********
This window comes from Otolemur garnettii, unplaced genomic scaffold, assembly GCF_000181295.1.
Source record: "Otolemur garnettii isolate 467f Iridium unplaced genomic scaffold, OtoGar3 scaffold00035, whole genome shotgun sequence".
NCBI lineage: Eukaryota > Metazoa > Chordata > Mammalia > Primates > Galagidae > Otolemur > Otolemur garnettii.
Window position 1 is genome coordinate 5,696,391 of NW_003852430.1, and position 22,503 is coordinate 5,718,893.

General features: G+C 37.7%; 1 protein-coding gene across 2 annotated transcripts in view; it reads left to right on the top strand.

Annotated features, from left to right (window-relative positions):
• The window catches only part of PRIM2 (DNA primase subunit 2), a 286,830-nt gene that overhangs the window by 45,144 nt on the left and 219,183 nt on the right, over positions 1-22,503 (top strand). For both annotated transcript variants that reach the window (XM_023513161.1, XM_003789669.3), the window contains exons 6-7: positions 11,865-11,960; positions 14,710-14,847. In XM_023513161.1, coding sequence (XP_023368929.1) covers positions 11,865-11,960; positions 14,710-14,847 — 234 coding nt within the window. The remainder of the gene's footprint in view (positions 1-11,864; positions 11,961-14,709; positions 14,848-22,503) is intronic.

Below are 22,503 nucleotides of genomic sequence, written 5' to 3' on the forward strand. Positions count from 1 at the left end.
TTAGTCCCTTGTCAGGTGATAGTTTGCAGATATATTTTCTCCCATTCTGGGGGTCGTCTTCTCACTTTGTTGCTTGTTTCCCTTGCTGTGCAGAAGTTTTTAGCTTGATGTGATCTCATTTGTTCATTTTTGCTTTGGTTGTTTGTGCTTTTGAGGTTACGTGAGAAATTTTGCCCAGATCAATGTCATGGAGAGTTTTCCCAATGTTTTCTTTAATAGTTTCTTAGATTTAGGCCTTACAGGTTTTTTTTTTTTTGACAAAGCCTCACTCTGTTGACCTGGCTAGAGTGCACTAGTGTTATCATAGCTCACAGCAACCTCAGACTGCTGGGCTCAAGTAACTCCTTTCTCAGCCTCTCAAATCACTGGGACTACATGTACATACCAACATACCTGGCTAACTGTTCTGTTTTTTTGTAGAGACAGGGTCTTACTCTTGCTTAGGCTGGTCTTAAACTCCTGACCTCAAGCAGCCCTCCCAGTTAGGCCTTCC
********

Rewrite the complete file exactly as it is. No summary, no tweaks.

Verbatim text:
This window comes from Otolemur garnettii, unplaced genomic scaffold, assembly GCF_000181295.1.
Source record: "Otolemur garnettii isolate 467f Iridium unplaced genomic scaffold, OtoGar3 scaffold00035, whole genome shotgun sequence".
NCBI lineage: Eukaryota > Metazoa > Chordata > Mammalia > Primates > Galagidae > Otolemur > Otolemur garnettii.
Window position 1 is genome coordinate 5,696,391 of NW_003852430.1, and position 22,503 is coordinate 5,718,893.

General features: G+C 37.7%; 1 protein-coding gene across 2 annotated transcripts in view; it reads left to right on the top strand.

Annotated features, from left to right (window-relative positions):
• The window catches only part of PRIM2 (DNA primase subunit 2), a 286,830-nt gene that overhangs the window by 45,144 nt on the left and 219,183 nt on the right, over positions 1-22,503 (top strand). For both annotated transcript variants that reach the window (XM_023513161.1, XM_003789669.3), the window contains exons 6-7: positions 11,865-11,960; positions 14,710-14,847. In XM_023513161.1, coding sequence (XP_023368929.1) covers positions 11,865-11,960; positions 14,710-14,847 — 234 coding nt within the window. The remainder of the gene's footprint in view (positions 1-11,864; positions 11,961-14,709; positions 14,848-22,503) is intronic.

Below are 22,503 nucleotides of genomic sequence, written 5' to 3' on the forward strand. Positions count from 1 at the left end.
TTAGTCCCTTGTCAGGTGATAGTTTGCAGATATATTTTCTCCCATTCTGGGGGTCGTCTTCTCACTTTGTTGCTTGTTTCCCTTGCTGTGCAGAAGTTTTTAGCTTGATGTGATCTCATTTGTTCATTTTTGCTTTGGTTGTTTGTGCTTTTGAGGTTACGTGAGAAATTTTGCCCAGATCAATGTCATGGAGAGTTTTCCCAATGTTTTCTTTAATAGTTTCTTAGATTTAGGCCTTACAGGTTTTTTTTTTTTTGACAAAGCCTCACTCTGTTGACCTGGCTAGAGTGCACTAGTGTTATCATAGCTCACAGCAACCTCAGACTGCTGGGCTCAAGTAACTCCTTTCTCAGCCTCTCAAATCACTGGGACTACATGTACATACCAACATACCTGGCTAACTGTTCTGTTTTTTTGTAGAGACAGGGTCTTACTCTTGCTTAGGCTGGTCTTAAACTCCTGACCTCAAGCAGCCCTCCCAGTTAGGCCTTCC